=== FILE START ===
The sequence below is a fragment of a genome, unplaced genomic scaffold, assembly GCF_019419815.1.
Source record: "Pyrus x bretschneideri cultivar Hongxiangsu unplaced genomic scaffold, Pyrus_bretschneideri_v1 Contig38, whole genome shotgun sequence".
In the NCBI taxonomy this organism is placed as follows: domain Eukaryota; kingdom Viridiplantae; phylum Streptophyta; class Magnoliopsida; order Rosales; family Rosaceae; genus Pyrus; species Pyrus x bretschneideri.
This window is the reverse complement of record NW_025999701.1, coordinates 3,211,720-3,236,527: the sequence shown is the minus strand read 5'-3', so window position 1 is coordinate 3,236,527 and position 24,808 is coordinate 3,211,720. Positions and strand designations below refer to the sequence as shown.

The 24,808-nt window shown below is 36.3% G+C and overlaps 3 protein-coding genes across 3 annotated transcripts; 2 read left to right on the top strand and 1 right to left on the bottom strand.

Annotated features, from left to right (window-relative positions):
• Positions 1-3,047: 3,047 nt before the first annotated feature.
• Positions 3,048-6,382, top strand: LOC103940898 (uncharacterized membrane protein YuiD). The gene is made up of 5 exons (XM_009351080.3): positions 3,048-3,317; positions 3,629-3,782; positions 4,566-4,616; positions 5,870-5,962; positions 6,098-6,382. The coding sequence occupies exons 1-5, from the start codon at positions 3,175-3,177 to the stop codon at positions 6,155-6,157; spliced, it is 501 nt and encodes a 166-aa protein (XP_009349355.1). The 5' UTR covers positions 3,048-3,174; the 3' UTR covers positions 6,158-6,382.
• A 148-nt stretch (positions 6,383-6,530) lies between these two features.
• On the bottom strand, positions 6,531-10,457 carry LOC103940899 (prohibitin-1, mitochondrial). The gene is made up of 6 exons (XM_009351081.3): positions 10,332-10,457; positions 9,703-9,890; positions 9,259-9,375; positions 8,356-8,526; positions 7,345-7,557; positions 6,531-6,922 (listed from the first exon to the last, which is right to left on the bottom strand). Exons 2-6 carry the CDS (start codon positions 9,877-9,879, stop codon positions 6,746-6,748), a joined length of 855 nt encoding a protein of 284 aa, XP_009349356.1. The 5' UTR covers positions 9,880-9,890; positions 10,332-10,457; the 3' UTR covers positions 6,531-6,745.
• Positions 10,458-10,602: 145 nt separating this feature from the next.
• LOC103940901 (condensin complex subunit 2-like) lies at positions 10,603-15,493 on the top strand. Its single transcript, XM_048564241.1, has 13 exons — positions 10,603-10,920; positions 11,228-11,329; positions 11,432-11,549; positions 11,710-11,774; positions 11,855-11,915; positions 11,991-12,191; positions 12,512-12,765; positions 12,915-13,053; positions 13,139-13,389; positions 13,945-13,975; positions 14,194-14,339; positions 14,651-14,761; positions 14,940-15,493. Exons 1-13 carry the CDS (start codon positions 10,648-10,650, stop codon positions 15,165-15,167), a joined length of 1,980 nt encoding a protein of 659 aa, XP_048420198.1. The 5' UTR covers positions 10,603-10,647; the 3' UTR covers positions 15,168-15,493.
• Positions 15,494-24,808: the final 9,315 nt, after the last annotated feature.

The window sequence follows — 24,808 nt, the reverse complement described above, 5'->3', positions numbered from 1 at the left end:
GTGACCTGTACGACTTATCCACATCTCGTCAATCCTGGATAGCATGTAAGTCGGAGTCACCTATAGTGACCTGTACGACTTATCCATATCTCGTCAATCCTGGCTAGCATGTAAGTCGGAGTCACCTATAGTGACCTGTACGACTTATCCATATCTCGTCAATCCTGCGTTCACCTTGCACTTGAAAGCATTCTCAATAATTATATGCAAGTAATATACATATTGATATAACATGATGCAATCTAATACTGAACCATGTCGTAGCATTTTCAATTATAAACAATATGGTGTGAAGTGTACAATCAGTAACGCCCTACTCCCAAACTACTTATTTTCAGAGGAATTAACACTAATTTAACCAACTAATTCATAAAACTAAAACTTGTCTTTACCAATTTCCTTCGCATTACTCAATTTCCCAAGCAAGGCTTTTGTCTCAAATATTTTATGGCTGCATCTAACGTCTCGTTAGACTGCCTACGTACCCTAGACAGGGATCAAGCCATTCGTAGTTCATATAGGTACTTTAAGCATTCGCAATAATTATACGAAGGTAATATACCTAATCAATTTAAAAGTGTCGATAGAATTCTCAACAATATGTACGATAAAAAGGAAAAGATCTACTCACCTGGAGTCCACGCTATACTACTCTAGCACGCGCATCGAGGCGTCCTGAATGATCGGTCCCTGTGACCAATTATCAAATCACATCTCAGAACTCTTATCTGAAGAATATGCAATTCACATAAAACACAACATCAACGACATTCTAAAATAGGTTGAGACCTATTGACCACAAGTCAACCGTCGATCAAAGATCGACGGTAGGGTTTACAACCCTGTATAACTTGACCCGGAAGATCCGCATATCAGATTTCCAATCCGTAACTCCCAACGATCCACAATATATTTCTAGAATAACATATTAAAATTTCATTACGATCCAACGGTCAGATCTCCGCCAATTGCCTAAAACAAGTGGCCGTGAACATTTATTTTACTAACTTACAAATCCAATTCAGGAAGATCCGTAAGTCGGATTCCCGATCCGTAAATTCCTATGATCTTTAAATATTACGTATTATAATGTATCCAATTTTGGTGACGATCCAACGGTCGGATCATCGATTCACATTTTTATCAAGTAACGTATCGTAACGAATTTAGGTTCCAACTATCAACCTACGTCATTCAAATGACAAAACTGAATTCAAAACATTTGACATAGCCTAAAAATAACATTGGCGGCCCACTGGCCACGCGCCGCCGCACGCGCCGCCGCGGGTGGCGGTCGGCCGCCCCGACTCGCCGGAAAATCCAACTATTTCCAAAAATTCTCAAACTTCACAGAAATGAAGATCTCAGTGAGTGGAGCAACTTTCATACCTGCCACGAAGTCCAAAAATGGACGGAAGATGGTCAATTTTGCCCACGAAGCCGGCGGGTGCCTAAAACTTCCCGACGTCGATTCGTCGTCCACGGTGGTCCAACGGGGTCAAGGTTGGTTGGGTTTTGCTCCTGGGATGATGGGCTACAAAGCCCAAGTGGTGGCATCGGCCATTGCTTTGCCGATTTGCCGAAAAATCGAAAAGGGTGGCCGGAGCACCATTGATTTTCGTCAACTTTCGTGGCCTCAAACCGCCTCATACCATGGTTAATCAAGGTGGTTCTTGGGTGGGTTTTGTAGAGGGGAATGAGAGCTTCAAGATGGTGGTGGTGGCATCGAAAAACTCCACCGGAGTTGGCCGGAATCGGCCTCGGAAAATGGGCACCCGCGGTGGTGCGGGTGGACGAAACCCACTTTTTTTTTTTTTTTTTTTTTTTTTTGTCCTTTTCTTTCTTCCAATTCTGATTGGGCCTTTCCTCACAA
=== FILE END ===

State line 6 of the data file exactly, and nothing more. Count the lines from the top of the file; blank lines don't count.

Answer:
Annotated features, from left to right (window-relative positions):